• Bishop Blomfield bitten by a Dog.
      • "Puppies never See till they are Nine Days Old."
      • Mrs Elizabeth Barrett Browning's dog Flush.
      • Sir Thomas Fowell Buxton, Bart., and his dog "Speaker."
      • Lord Byron and his dog Boatswain.
      • "Perchance"—a Lady's reason for so naming her Dog.
      • Collins the Artist and his dog "Prinny"—a model of "a model."
      • The Soldier and the Mastiff.
      • Bark and Bite.
      • Mrs Drew and the Two Dogs.
      • (a curiously near approach to moral perception.)
      • The Difference of Exchange.—"Dog-cheap."
      • Gainsborough and his Wife and their Dogs.
      • Sir William Gell's Dog.
      • Elizabeth, the last Duchess of Gordon, and the Wolf-dog Kaiser.
      • Frederick the Great and his Italian Greyhounds.
      • The Dog and the French Murderers. (an occurrence in the spring of 1837.)
      • Robert Hall and the Dog.
      • A Queen and her Lap-dog.
      • The Clever Dog that belonged to the Hunters of Polmood.
      • The Irish Clergyman and the Dogs.
      • Washington Irving and the Dog.
      • Douglas Jerrold and his Dog.
      • Sheridan and the Dog.
      • Charles Lamb and his Dog.
      • French Dogs, time of Louis XI.—History of his dog "Relais" by Louis XII.
      • Martin Luther observes a Dog at Lintz.
      • The Poor Dog at the Grotta del Cane.
      • Dog, a Postman and Carrier.
      • Dog-matic.
      • General Moreau and his Greyhound.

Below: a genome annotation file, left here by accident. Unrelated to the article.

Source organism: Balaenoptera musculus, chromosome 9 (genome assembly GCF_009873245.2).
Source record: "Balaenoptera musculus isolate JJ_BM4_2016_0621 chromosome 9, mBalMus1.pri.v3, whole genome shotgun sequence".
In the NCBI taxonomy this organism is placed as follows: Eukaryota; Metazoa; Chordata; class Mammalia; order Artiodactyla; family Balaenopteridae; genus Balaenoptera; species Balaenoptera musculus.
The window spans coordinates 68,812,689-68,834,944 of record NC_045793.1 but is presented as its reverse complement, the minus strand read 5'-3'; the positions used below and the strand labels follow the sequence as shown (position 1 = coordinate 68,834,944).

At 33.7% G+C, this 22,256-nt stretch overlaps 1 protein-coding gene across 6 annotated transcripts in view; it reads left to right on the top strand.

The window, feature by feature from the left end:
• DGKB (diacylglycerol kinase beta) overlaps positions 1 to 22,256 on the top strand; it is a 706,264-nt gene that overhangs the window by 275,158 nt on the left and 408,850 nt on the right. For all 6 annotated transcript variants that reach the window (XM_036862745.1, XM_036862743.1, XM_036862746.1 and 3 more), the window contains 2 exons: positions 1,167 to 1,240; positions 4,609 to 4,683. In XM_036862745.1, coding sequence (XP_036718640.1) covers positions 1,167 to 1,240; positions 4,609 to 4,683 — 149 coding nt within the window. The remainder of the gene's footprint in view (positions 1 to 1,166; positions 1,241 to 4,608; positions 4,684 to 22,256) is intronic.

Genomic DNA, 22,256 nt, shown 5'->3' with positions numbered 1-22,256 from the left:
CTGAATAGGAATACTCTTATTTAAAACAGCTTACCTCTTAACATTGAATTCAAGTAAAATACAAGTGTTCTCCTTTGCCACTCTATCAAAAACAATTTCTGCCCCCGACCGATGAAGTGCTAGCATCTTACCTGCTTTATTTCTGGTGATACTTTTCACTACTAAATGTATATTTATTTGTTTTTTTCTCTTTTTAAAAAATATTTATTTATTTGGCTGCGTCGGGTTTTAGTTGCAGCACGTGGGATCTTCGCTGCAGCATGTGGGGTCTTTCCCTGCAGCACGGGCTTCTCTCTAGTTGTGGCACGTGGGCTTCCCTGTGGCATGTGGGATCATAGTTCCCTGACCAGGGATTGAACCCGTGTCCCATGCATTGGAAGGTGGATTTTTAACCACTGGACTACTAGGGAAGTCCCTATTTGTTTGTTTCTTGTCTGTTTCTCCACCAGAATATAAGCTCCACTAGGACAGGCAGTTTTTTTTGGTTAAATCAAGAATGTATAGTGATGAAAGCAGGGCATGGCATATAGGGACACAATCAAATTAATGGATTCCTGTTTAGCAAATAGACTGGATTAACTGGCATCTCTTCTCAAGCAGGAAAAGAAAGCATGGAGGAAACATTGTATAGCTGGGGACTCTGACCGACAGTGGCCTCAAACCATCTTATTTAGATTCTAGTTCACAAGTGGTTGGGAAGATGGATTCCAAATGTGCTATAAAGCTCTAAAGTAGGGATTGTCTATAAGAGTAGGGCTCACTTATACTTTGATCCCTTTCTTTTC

• A Duke of Norfolk and his Spaniels.
      • Lord North and the Dog.
      • Perthes derives Hints From his Dog.
      • Peter the Great and his favourite dog Lisette.
      • The Light Company's Poodle and Sir F. Ponsonby.
      • Admiral Rodney and his dog Loup.
      • Ruddiman and his dog Rascal.
      • Sheridan on the Dog-Tax.
      • Sydney Smith dislikes Dogs.
      • an ingenious way of getting rid of them.
      • Sydney Smith on Dogs.[97]
      • Sydney Smith's "Newfoundland Dog that breakfasted on Parish Boys."
      • Southey on Dogs.
      • Dog, a Good Judge of Elocution.
      • Cowper's dog Beau and the Water-Lily.
      • illustrated by the story of as intelligent a dog.
      • Horace Walpole's pet dog Rosette.
      • Arrival of Tonton, a pet dog, to Walpole.—Tonton does not understand English.
      • Horace Walpole.—Death of his dog Tonton.
      • Archbishop Whately and his Dogs.
      • Sir David Wilkie could not see a Pun.—"A Dog-Rose."
      • Ulysses and his Dog.
    • "Puppies never See till they are Nine Days Old."
    • Mrs Elizabeth Barrett Browning's dog Flush.
    • Sir Thomas Fowell Buxton, Bart., and his dog "Speaker."
    • Lord Byron and his dog Boatswain.
    • "Perchance"—a Lady's reason for so naming her Dog.
    • Collins the Artist and his dog "Prinny"—a model of "a model."
    • The Soldier and the Mastiff.
    • Bark and Bite.
    • Mrs Drew and the Two Dogs.
    • (a curiously near approach to moral perception.)
    • The Difference of Exchange.—"Dog-cheap."
    • Gainsborough and his Wife and their Dogs.
    • Sir William Gell's Dog.
    • Elizabeth, the last Duchess of Gordon, and the Wolf-dog Kaiser.
    • Frederick the Great and his Italian Greyhounds.
    • The Dog and the French Murderers. (an occurrence in the spring of 1837.)
    • Robert Hall and the Dog.
    • A Queen and her Lap-dog.
    • The Clever Dog that belonged to the Hunters of Polmood.
    • The Irish Clergyman and the Dogs.
    • Washington Irving and the Dog.